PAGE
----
April 30 — Kodak lawyers tell a bankruptcy judge that turnover has become a serious problem. The company was granted approval to pay up to $13.5 million in bonuses to persuade key managers to stay on.
May 1 — Audio technology company Dolby Laboratories Inc. gets naming rights to the Oscars venue after Kodak ends a deal early. Bankruptcy judge issues order approving sale of online photo business to Shutterfly.
May 3 — Kodak says Pradeep Jotwani is resigning as the president of consumer business and chief marketing officer. No reason was given.
July 2 — Kodak shuts down Kodak Gallery. North American accounts go to Shutterfly. Judge rules that Kodak can proceed with auctioning some 1,100 digital imaging patents, about 10 percent of the company's portfolio.
Aug. 3 — Kodak says its second-quarter loss widened as revenue fell. Its loss totaled $299 million, up from $179 million a year earlier, and includes costs related to restructuring and reorganization under bankruptcy protection. Revenue fell 27 percent to $1.08 billion, due to the company's exit from the digital camera business, lower sales of traditional camera products and the stronger dollar.
Aug. 23 — Kodak says it will sell its document imaging and personalized imaging businesses to better focus on printing and business services. The company says the sale of the units, along with cost-cutting measures and the auction of its patent portfolio, will help it emerge from bankruptcy sometime in 2013. Kodak's document imaging division makes scanners and offers related software and services. The personalized imaging business includes photo paper and still camera film products. It also offers souvenir photo products at theme parks and other venues.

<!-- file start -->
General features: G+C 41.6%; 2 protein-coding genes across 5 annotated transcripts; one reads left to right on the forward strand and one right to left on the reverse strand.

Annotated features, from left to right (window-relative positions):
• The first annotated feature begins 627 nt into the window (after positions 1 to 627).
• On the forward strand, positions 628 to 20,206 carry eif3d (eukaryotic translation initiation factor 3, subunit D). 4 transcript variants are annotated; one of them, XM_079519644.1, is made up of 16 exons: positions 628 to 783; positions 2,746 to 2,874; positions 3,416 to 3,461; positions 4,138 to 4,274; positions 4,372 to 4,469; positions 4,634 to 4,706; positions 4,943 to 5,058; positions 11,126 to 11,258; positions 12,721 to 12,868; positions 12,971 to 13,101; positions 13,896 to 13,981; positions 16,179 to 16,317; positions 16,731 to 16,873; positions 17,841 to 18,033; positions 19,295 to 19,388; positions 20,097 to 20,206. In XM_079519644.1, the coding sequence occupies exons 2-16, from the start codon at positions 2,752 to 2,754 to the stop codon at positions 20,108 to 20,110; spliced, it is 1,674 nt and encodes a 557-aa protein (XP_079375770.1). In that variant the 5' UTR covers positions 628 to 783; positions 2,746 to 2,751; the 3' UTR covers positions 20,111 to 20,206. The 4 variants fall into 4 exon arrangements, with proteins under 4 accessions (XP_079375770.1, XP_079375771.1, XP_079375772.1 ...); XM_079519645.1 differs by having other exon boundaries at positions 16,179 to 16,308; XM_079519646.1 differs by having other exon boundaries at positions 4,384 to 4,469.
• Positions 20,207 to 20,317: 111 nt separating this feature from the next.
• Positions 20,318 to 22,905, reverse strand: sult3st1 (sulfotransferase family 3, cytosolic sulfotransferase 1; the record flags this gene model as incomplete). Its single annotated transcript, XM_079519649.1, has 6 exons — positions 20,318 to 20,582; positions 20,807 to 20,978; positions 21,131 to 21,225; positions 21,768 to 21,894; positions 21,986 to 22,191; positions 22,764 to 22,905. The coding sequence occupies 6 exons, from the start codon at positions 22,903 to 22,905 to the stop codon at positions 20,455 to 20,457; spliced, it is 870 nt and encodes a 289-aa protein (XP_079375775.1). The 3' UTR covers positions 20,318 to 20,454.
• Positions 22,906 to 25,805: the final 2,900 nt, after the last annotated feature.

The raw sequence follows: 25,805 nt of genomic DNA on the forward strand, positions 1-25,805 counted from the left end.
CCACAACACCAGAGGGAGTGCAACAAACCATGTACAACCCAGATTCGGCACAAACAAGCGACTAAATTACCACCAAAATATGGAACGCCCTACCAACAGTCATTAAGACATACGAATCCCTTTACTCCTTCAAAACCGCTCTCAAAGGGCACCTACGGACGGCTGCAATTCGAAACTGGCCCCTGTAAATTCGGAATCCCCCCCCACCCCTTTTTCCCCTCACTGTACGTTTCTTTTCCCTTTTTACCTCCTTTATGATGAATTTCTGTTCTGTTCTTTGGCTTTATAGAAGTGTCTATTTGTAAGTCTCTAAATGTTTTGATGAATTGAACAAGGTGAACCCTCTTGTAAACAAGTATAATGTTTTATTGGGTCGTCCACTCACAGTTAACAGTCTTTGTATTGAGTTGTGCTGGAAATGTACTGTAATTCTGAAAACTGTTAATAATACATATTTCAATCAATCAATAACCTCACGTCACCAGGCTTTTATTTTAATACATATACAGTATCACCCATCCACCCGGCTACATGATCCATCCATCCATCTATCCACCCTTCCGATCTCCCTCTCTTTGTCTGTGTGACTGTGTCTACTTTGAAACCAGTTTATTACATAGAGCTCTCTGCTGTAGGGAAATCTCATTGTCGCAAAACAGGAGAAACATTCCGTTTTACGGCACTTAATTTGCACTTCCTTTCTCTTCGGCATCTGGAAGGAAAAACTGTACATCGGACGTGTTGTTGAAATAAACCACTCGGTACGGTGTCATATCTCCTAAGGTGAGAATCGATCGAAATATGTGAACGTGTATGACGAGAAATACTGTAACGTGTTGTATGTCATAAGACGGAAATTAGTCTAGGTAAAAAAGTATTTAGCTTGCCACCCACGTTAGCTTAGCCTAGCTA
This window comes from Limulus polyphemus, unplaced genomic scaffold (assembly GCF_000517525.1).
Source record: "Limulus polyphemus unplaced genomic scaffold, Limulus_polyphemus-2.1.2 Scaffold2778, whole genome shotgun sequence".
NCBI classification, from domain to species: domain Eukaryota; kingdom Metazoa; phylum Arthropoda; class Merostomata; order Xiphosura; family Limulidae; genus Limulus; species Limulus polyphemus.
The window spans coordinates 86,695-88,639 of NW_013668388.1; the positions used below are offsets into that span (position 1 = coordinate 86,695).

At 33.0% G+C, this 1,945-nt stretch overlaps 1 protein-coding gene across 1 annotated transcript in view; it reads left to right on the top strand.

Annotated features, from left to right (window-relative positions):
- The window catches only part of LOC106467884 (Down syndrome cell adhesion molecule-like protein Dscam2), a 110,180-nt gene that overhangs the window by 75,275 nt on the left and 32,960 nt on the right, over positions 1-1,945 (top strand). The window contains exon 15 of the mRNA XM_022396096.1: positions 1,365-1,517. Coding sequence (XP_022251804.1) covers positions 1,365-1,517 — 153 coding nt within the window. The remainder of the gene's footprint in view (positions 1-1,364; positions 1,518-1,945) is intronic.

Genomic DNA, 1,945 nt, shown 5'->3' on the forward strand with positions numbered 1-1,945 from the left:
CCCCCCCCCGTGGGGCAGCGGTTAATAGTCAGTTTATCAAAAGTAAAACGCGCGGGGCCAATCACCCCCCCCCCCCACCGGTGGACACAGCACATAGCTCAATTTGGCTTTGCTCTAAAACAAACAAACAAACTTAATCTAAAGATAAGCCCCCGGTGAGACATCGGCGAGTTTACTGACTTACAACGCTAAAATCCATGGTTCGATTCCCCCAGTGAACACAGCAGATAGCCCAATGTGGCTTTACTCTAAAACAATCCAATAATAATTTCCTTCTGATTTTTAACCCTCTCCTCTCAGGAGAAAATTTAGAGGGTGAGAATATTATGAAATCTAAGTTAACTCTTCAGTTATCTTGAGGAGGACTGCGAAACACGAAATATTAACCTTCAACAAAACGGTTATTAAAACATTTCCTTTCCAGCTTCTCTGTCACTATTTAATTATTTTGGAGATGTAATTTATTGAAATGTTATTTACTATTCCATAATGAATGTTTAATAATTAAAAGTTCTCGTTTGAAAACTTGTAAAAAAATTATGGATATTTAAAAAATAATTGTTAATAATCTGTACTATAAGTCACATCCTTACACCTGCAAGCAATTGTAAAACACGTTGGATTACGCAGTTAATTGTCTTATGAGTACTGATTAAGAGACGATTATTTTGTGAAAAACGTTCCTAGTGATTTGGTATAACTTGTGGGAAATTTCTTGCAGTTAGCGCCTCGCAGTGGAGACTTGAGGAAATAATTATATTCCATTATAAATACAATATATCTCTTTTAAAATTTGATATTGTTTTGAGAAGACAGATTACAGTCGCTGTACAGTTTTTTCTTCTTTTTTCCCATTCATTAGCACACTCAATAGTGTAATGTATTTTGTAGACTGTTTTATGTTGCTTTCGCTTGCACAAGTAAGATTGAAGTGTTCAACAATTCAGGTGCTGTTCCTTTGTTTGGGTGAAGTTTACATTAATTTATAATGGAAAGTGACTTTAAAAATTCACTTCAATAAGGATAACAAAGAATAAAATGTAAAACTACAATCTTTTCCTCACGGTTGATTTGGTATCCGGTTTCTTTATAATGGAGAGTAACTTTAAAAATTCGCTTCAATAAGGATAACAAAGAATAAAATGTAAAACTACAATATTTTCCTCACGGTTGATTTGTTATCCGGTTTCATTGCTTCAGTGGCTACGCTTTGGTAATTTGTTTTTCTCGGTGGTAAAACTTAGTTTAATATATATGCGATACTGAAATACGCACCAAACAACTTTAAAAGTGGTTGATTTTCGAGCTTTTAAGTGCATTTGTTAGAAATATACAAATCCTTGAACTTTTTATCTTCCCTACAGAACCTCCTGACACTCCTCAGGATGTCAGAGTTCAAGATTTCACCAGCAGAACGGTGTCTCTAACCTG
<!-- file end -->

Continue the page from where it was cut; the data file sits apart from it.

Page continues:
Sept. 10 — Kodak says it is reshuffling executives and cutting thousands of jobs. Kodak says it cut about 2,700 employees worldwide since the beginning of the year and plans to cut about 1,000 more by the end of 2012. The company says annual savings from the cuts should reach about $330 million.
Sept. 14 — Kodak postpones indefinitely an auction of its imaging patent portfolios, even as negotiations with potential buyers continue. Kodak also says an alternative option is to keep the patents and create a company to make money by licensing the technology.
Oct. 30 — Kodak says its loss widened to $312 million in the third quarter. The latest loss includes charges taken to account for the elimination of 775 jobs during the quarter and compares with a loss of $222 million a year earlier. Revenue fell 19 percent to $1 billion.
Nov. 28 — Kodak says it will get loans worth $830 million in a new financing package that replaces an earlier, $793 million deal. The offer comes from a committee of 10 institutional investors who all hold senior secured notes in Kodak. The financing is subject to court approval and requires the company to complete the sale of its digital imaging patent portfolio for at least $500 million.
Wednesday — Kodak says it will receive about $525 million from the sale of its digital imaging patents. The company says the sale will help it repay a substantial amount of its initial debtor-in-possession loan. It satisfies a key condition of the financing announced Nov. 28.
Source: Kodak, Associated Press research